Classification models

I’ve been at a workshop on historical linguistics and reconstruction this weekend, at the University of Michigan. The slides for the paper I gave are available here. This conference is always fun and this year’s was no exception. This paper (when I write it up) will supersede the other things I have put up on these methods for Karnic languages. This one demonstrates different NNet networks for stable and borrowable vocabulary and parts of speech. It doesn’t talk about morphological data.

(Before anyone comments, I know that NNet is not a cladistic method; I changed my mind about how much I wanted to talk about and what I wanted to demonstrate between submitting the title and compiling the slides.)

Clarification: I should have added something about this before (at the risk of digging myself further into an embarrassing hole). In the first or second slide I mention my view that some of the linguistic computational work is (in my opinion) ‘bizarre’. I want to make it clear (as I did in the talk, but not on the slides) that that rather ill-chosen epithet only applies to a subset of what’s there. Particularly, it applies to Forster and Toth’s method, to the Australian data in McMahon and McMahon, and to some of the character choices and coding in some of the Ringe, Warnow and Taylor work. Forster and Toth is not at all accepted in linguistics, I’ve written about the Australian data problems in McMahon, and the potential circularity of the character choices in some of the IE data for RWT has come up at workshops. I should have made that clear in the text and I apologise about the implications of that slide.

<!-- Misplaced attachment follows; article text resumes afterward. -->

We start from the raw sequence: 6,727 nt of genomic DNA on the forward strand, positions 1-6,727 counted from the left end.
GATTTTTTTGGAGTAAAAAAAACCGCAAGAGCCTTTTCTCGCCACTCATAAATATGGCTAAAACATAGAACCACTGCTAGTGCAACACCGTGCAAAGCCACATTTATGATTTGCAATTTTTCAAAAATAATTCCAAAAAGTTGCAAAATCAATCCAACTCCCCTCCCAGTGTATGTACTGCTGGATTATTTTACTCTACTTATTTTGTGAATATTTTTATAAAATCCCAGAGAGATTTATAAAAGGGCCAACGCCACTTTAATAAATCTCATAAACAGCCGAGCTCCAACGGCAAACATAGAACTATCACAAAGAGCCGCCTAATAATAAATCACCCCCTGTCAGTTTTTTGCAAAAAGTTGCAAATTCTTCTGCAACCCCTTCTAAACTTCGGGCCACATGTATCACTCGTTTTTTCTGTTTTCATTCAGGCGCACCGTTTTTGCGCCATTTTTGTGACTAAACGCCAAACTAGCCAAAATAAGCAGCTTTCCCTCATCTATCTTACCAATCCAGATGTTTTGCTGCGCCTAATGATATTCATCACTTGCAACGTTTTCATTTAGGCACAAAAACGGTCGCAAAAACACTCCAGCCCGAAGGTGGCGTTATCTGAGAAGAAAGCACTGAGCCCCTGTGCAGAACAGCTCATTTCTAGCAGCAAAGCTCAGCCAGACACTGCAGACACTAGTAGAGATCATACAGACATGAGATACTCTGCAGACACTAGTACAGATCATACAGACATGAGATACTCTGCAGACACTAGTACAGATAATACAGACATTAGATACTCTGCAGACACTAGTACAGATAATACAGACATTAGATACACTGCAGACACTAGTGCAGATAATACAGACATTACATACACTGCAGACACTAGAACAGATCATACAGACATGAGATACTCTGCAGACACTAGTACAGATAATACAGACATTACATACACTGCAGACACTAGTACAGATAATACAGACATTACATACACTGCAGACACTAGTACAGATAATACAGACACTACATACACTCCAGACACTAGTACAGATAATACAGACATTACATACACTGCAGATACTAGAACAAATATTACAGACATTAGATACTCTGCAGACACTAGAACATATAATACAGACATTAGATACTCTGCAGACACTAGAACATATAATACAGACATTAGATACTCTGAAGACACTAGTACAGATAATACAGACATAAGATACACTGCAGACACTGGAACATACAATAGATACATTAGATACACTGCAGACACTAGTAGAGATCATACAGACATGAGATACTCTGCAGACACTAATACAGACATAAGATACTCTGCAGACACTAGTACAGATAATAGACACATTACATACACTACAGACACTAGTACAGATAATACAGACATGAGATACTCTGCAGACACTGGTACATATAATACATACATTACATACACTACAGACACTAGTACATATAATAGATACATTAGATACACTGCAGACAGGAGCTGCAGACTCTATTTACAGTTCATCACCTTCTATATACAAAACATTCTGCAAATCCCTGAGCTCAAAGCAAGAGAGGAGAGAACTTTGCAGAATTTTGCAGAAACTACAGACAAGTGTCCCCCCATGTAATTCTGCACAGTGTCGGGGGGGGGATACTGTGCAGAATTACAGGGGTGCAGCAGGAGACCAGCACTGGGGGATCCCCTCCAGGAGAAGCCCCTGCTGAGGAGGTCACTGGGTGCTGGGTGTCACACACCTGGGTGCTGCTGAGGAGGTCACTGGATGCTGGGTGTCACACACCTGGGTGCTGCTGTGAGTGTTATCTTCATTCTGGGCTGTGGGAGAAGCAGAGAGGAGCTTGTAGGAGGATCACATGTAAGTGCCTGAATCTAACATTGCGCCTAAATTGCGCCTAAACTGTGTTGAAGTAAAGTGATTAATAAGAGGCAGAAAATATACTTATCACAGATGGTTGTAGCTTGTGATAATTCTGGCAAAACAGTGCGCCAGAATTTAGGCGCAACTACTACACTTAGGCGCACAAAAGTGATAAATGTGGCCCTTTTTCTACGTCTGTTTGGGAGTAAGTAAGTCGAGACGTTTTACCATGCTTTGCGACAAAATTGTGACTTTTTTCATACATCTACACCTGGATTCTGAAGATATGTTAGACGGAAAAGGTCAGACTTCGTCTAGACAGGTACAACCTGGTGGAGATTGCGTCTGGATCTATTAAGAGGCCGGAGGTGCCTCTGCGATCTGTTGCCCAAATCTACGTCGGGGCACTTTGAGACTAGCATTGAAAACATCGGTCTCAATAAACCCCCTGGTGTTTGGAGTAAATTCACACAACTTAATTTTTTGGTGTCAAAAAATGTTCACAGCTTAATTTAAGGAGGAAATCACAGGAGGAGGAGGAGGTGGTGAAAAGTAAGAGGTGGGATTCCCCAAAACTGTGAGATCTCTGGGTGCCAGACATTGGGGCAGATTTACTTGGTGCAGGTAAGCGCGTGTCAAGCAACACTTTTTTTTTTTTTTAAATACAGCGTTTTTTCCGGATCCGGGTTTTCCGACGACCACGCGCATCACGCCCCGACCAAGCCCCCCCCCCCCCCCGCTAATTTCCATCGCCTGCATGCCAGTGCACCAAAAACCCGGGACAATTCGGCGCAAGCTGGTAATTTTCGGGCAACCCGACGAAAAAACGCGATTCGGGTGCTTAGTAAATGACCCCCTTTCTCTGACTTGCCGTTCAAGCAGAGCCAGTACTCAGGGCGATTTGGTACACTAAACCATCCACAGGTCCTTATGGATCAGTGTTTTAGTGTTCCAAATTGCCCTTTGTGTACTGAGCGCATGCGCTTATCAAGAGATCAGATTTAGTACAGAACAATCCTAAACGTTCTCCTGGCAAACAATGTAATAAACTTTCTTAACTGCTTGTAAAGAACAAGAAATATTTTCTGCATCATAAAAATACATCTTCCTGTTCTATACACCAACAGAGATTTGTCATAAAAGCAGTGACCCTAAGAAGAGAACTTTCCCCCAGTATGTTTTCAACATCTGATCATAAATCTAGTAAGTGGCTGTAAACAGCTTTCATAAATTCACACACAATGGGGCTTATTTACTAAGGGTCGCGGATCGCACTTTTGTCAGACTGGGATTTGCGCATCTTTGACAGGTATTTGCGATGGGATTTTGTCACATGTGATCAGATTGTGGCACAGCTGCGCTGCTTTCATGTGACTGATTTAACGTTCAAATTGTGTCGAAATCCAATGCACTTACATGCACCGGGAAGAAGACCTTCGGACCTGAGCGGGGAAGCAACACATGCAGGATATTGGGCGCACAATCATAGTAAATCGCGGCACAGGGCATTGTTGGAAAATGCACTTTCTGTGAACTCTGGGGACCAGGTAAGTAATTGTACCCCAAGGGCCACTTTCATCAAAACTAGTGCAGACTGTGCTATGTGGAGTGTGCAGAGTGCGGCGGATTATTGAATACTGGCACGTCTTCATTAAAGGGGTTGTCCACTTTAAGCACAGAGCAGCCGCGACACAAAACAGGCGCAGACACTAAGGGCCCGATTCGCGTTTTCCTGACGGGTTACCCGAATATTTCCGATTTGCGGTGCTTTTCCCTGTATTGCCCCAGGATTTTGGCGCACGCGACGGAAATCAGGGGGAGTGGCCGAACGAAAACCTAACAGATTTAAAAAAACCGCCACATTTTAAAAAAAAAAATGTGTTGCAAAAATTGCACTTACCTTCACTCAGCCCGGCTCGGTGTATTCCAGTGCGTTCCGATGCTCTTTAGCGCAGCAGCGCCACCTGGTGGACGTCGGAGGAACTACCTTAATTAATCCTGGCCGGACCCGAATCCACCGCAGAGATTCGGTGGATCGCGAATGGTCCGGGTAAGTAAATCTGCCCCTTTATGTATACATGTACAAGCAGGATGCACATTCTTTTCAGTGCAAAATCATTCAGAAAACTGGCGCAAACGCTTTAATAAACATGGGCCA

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2 responses to “Classification models

  1. Peter K. Austin

    Claire – thanks for making the slides available. Can you put up the references as well as these seem only to have been on your handout?

    I have some questions about the slide labelled “Example correspondences”, specifically about the Diyari data. As far as I know, Diyari has marrpu or marrapu for ‘many’ and pirna for ‘big’ not the forms you list. I think they may be what Reuther gives for Thirrari, however his Thirrari is much closer to Arabana than what I recorded from Ben Murray which was virtually identical to Diyari.

  2. Thanks Peter – there are interesting things with the Reuther sources that come up really well with Neighbornets. For instance, what he calls ‘Yandruwandha’ is pretty close to Yawarrawarrka (although I think Gavan suggested that it was Matya or another unrecorded dialect) and his Thirrari/Dieri clearly has a lot of Arabana loans. The ‘nuka’ for Arabana in that set comes from Reuther too, iirc (I think it’s lamino-dental and matches the Wangkumara ‘big’ word). The Diyari source for the NeighborNet graphs is the wordlist in your grammar. Reuther’s Dieri/Thirrari was coded separately.

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